Recession pulls rug under China's exports news
07 February 2009

Recession in the US, Europe and Japan has pulled the rug from China's exports, and for the first time in seven years the galloping Chinese economy saw the year-on-year growth rate of Chinese exports dropping 17.2 per cent as consumers in the West started to reign in spending.

Releasing the export and import figures, the General Administration of Customs of China stated that although its foreign trade was nearly $2.56 trillion in 2008, its export growth slowed 17.2 per cent last year, compared to the 27-per cent growth in 2007

In spite of slowing down of exports, China's trade surplus was $295.47 billion, which was up by 12.5 per cent.

China's main exports was to the European Union, where bilateral trade was $425.58 billion, which saw a rise by 19.5 percent and for the past five years its exports to the EU has grown by nearly 21 per cent although the trade between China and Europe was almost nil two decades ago.

In the recent past, the EU has made China its main target for trade investigations, launching nearly 49 anti-dumping measures against Chinese imports, which is less than 2 per cent of total Chinese trade.

Last month, the EU said it would ban a chemical used in Chinese leather shoes and sofas that can cause severe allergic reactions. This ban will largely affect goods from China and during the same period the EU slapped anti-dumping duties of 26.5 per cent to 85 per cent on China-made fasteners over the next five years.

In 2008, China-US bilateral trade was $333.74 billion, an increase of 10.5 percent from 2007, the lowest growth rate in the seven years that passed since China's entry into the WTO.

China's exports to the US reached $252.3 billion in 2008, up by 8.4 per cent, showing a single digit drop in the growth rate for the first time in seven years but its trade surplus rose 4.6 per cent to $170.86 billion. Its imports from the US were $81.44 billion, up by 17.4 per cent.

The General Administration of Customs said in its report that one of the main reasons for the decline in China-US bilateral trade was the economic crisis led US consumer to lower their spending. The General Administration of Customs claims the appreciation of the Renminbi had a negative impact on the price of Chinese products, rendering them globally uncompetitive and affecting US exports.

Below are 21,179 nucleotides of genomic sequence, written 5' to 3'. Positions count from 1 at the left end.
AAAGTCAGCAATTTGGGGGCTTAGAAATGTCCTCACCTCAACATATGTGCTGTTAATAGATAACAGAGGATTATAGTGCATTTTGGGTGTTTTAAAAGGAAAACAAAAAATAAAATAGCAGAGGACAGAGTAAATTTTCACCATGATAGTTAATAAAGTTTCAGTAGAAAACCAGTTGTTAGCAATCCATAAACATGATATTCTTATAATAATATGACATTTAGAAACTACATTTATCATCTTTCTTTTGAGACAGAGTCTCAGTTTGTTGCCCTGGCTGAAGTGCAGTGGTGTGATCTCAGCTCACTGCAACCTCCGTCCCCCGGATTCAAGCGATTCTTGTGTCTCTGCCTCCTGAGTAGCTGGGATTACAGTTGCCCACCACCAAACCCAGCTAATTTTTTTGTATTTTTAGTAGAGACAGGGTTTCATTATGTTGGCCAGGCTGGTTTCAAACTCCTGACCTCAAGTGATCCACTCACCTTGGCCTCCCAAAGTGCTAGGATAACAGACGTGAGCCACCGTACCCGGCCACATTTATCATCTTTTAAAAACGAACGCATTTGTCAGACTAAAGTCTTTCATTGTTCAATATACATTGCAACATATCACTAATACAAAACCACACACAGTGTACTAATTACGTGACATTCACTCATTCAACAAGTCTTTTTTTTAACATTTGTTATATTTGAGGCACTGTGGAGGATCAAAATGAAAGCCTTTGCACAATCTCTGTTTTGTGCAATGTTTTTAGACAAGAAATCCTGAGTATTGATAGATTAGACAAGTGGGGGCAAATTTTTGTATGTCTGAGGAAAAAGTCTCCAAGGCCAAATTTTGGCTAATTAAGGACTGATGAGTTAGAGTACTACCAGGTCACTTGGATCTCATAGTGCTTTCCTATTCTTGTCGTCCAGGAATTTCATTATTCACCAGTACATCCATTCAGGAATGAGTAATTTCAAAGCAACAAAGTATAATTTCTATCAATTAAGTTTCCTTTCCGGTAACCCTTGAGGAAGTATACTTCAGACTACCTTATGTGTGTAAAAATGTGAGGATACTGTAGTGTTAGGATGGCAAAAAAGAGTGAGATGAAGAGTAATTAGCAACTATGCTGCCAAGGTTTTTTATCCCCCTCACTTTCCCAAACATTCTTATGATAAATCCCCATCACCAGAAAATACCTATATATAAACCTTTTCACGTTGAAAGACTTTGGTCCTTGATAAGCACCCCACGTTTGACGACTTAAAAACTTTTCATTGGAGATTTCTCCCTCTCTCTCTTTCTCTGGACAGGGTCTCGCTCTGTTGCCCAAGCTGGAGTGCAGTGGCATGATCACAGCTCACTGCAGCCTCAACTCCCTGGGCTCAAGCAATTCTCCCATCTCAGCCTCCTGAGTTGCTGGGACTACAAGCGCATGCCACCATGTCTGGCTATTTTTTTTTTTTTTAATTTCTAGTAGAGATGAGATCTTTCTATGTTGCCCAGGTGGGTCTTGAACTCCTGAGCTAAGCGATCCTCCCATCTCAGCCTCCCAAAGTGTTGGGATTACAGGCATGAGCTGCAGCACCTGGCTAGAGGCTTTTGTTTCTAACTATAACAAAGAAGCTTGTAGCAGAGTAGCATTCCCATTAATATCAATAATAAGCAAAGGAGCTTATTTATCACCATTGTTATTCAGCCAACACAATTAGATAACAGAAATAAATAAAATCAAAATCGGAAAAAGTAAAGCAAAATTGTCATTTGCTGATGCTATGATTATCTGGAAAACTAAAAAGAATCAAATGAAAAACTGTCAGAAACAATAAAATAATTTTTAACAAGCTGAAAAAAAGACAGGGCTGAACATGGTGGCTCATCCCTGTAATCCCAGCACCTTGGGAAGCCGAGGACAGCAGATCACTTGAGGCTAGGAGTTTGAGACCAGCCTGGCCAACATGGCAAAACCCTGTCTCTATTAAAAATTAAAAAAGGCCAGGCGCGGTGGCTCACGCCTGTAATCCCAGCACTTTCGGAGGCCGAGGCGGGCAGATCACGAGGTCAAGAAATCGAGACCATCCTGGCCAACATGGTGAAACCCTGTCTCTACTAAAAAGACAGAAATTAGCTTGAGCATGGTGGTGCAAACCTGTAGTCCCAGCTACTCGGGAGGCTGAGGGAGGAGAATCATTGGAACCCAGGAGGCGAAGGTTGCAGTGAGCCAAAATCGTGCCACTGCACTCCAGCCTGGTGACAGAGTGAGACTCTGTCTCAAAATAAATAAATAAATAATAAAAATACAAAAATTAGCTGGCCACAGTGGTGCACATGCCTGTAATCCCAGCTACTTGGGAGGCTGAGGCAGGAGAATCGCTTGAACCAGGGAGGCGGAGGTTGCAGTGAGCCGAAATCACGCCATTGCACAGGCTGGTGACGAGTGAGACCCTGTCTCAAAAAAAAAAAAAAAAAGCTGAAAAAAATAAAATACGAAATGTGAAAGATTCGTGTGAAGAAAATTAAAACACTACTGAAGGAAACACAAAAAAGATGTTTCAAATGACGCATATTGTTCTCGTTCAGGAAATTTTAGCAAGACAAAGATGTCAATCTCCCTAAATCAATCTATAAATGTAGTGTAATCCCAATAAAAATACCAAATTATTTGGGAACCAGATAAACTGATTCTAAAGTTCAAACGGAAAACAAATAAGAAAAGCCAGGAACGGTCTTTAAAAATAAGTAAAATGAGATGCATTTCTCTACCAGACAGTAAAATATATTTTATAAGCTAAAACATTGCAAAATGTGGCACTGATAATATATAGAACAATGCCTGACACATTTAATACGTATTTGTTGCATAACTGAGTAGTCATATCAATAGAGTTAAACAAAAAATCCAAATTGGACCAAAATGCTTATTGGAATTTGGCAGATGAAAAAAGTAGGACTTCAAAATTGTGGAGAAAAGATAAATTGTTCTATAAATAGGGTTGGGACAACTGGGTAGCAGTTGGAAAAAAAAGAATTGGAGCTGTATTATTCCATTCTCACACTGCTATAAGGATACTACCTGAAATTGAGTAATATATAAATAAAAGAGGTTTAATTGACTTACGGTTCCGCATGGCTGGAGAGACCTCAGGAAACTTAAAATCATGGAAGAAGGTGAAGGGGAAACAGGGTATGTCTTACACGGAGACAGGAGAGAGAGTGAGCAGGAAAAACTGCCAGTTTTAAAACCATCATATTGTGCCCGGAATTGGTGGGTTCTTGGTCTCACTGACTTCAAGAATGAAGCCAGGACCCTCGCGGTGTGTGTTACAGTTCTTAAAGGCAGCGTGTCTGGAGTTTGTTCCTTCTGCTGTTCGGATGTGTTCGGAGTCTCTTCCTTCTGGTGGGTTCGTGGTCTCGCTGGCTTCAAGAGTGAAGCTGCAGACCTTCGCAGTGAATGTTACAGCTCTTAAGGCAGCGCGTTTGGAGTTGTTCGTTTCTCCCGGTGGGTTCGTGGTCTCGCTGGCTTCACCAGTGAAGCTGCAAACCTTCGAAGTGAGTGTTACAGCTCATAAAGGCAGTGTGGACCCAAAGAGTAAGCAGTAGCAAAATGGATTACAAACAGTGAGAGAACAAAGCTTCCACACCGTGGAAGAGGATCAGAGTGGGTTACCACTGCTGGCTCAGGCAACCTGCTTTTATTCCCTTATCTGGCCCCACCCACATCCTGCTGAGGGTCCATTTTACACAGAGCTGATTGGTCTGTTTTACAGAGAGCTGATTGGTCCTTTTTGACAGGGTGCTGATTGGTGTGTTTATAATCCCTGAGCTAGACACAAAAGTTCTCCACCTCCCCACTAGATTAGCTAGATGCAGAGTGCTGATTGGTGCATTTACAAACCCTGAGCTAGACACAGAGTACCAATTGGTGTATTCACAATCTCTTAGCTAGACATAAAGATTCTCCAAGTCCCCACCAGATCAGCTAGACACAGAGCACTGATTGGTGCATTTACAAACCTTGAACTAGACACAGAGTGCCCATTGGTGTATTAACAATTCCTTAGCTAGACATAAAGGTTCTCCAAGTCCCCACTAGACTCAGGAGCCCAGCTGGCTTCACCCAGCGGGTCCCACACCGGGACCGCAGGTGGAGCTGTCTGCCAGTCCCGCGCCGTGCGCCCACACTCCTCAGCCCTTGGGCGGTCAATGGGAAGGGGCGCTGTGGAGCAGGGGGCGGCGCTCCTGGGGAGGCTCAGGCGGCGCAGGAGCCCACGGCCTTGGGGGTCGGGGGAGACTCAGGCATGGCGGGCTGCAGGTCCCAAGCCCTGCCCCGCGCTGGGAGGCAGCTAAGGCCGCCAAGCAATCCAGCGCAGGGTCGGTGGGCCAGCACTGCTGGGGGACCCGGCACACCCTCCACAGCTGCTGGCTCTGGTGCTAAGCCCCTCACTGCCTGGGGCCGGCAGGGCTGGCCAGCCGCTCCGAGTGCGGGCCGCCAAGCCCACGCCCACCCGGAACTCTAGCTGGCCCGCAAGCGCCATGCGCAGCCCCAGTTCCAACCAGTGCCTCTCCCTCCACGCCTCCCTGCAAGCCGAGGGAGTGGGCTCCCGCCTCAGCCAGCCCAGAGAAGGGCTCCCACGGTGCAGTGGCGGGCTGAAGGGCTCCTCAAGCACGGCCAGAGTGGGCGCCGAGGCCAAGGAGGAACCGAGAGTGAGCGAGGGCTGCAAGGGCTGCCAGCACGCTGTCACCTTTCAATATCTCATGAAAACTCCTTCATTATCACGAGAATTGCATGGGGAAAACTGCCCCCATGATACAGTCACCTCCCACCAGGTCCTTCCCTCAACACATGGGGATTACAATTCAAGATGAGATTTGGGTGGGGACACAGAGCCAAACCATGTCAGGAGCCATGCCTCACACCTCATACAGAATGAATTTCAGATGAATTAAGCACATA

Japan remained China's third-largest trading partner, with bilateral trade at $266.78 billion, a rise of 13 per cent last year.

India - China trade rose in 2007 with Chinese exports jumping by over 521 per cent. However, 2008 has put a brake on China's trae with its 10th biggest trading partner; though bilateral trade still rose by an impressive 34 per cent to $51.78 billion, it slowed down by 21.5 per cent compared to 2007.

In order to boost its export sector in certain industries, this week the Chinese government raised tax rebates for textiles and garment exports from 14 per cent to 15 per cent, the second since its 1-per cent increase in November from 13 per cent to 14 per cent. These rebates have helped exporters reduce their costs.

It also raised the export rebate for the toy industry to 14 per cent, due to the dwindling toy exports, hit by a series of order cancellations after high levels of lead was found in the paint used in Chinese toys.

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Recession pulls rug under China's exports